A dog-walking buddy (someone encountered while we were both walking our dogs) recently lost one of her dogs to cancer. Holly was just two, really still a puppy, so my friend thought there was lots of time for treatment. There wasn’t. Holly died within two weeks of the cancer diagnosis.
People — mostly those who don’t HAVE a dog — will say, oh, it’s just a dog. But it’s never ‘just a dog’ to someone who has been on the receiving end of the total adoration that is a dog’s bond with his or her human.
When my husband and I finally gave in to the pleading and agreed to get a dog, I seriously thought about how old our youngest son would be when the dog inevitably died, reassuring myself that he’d be old enough to handle it. There was no question that my own ability to handle it would be iffy, at best.
There was a wonderful piece in today’s Toronto Star on losing a dog that eloquently captures how I know I will feel when Jake dies. Lauren Crothers writes:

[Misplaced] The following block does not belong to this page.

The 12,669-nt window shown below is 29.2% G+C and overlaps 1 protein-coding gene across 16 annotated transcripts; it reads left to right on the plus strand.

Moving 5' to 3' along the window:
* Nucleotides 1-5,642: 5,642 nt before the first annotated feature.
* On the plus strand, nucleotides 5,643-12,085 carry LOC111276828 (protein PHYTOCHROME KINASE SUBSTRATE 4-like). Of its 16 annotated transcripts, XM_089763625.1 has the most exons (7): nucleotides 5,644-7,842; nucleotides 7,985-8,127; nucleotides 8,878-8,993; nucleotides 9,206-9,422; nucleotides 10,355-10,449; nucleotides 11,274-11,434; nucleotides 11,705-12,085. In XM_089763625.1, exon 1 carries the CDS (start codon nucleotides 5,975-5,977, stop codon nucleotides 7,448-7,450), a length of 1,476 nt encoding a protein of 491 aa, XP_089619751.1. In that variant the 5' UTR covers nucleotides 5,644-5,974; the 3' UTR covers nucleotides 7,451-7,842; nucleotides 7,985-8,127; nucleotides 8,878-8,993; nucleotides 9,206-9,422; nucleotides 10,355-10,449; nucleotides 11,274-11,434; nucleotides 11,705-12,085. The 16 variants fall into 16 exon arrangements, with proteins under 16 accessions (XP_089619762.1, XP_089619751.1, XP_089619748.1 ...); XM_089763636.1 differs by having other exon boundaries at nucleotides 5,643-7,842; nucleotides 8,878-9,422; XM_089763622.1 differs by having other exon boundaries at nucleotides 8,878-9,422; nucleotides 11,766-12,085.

“Grieving for a dog is an incredibly profound experience and no easier than the death of a human…While trawling the web for information on the process of euthanasia — so I would know how Murphy was going to die — I came across a comment left by someone along the lines of, ‘Who cares? It’s just a dog.’ It is for fear of this kind of reaction that many dog owners internalize their pain as they grieve. Just because it had four legs, chewed all the baseboards in the kitchen and perked up its ears at the sight of a bone doesn’t make the hurt any easier to bear.”
“Death is not easy to come to terms with. Losing a best friend is particularly difficult. It is never ‘just a dog.'”
I sent my friend a card to acknowledge her grief; it had a touching photo of an empty collar and leash on the front, which was enough to bring a lump to my own throat. Even though Jake, too, chewed all the baseboards in our kitchen, sheds so much that daily vacuuming is needed to keep the tumbleweeds of fur down, and has had me out walking in rain, snow and sub-zero weather, I know I’ll miss him when it’s his turn to go.
For now, thankfully, it’s just his turn to go for a walk.